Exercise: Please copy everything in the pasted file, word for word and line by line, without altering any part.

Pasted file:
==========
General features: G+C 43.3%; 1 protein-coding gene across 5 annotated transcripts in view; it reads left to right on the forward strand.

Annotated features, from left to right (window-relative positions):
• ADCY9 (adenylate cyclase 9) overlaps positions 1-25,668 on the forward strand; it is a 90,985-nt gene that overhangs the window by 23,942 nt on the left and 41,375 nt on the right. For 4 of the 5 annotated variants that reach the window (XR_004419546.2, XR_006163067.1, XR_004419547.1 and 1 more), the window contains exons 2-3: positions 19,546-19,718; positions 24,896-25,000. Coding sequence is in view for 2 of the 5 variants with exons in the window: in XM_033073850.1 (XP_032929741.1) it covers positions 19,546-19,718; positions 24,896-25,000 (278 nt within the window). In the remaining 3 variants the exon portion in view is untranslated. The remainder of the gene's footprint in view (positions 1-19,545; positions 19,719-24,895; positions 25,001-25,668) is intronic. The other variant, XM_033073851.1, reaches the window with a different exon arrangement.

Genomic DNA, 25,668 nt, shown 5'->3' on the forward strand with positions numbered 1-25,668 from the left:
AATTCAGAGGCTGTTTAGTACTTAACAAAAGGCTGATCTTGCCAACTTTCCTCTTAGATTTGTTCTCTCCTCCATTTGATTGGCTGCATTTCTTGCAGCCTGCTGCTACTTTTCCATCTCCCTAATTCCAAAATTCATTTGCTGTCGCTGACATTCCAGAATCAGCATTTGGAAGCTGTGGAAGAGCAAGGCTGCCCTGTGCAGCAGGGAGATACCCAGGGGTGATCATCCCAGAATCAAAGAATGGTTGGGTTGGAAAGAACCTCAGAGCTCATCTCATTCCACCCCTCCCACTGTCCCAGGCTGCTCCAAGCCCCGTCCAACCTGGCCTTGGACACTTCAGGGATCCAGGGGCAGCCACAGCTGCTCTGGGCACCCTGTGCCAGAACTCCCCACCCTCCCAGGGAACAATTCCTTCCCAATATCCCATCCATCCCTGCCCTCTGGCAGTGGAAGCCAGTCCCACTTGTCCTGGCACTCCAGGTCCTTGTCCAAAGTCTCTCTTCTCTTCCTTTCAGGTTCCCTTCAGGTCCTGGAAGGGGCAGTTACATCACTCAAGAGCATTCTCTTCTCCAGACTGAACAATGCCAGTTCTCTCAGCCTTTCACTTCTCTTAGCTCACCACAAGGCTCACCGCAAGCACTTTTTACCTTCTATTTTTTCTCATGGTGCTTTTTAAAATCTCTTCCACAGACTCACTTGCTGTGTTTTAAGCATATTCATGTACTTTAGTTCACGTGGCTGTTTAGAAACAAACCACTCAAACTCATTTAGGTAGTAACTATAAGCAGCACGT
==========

General features: G+C 43.3%; 1 protein-coding gene across 5 annotated transcripts in view; it reads left to right on the forward strand.

Annotated features, from left to right (window-relative positions):
• ADCY9 (adenylate cyclase 9) overlaps positions 1-25,668 on the forward strand; it is a 90,985-nt gene that overhangs the window by 23,942 nt on the left and 41,375 nt on the right. For 4 of the 5 annotated variants that reach the window (XR_004419546.2, XR_006163067.1, XR_004419547.1 and 1 more), the window contains exons 2-3: positions 19,546-19,718; positions 24,896-25,000. Coding sequence is in view for 2 of the 5 variants with exons in the window: in XM_033073850.1 (XP_032929741.1) it covers positions 19,546-19,718; positions 24,896-25,000 (278 nt within the window). In the remaining 3 variants the exon portion in view is untranslated. The remainder of the gene's footprint in view (positions 1-19,545; positions 19,719-24,895; positions 25,001-25,668) is intronic. The other variant, XM_033073851.1, reaches the window with a different exon arrangement.

Genomic DNA, 25,668 nt, shown 5'->3' on the forward strand with positions numbered 1-25,668 from the left:
AATTCAGAGGCTGTTTAGTACTTAACAAAAGGCTGATCTTGCCAACTTTCCTCTTAGATTTGTTCTCTCCTCCATTTGATTGGCTGCATTTCTTGCAGCCTGCTGCTACTTTTCCATCTCCCTAATTCCAAAATTCATTTGCTGTCGCTGACATTCCAGAATCAGCATTTGGAAGCTGTGGAAGAGCAAGGCTGCCCTGTGCAGCAGGGAGATACCCAGGGGTGATCATCCCAGAATCAAAGAATGGTTGGGTTGGAAAGAACCTCAGAGCTCATCTCATTCCACCCCTCCCACTGTCCCAGGCTGCTCCAAGCCCCGTCCAACCTGGCCTTGGACACTTCAGGGATCCAGGGGCAGCCACAGCTGCTCTGGGCACCCTGTGCCAGAACTCCCCACCCTCCCAGGGAACAATTCCTTCCCAATATCCCATCCATCCCTGCCCTCTGGCAGTGGAAGCCAGTCCCACTTGTCCTGGCACTCCAGGTCCTTGTCCAAAGTCTCTCTTCTCTTCCTTTCAGGTTCCCTTCAGGTCCTGGAAGGGGCAGTTACATCACTCAAGAGCATTCTCTTCTCCAGACTGAACAATGCCAGTTCTCTCAGCCTTTCACTTCTCTTAGCTCACCACAAGGCTCACCGCAAGCACTTTTTACCTTCTATTTTTTCTCATGGTGCTTTTTAAAATCTCTTCCACAGACTCACTTGCTGTGTTTTAAGCATATTCATGTACTTTAGTTCACGTGGCTGTTTAGAAACAAACCACTCAAACTCATTTAGGTAGTAACTATAAGCAGCACGT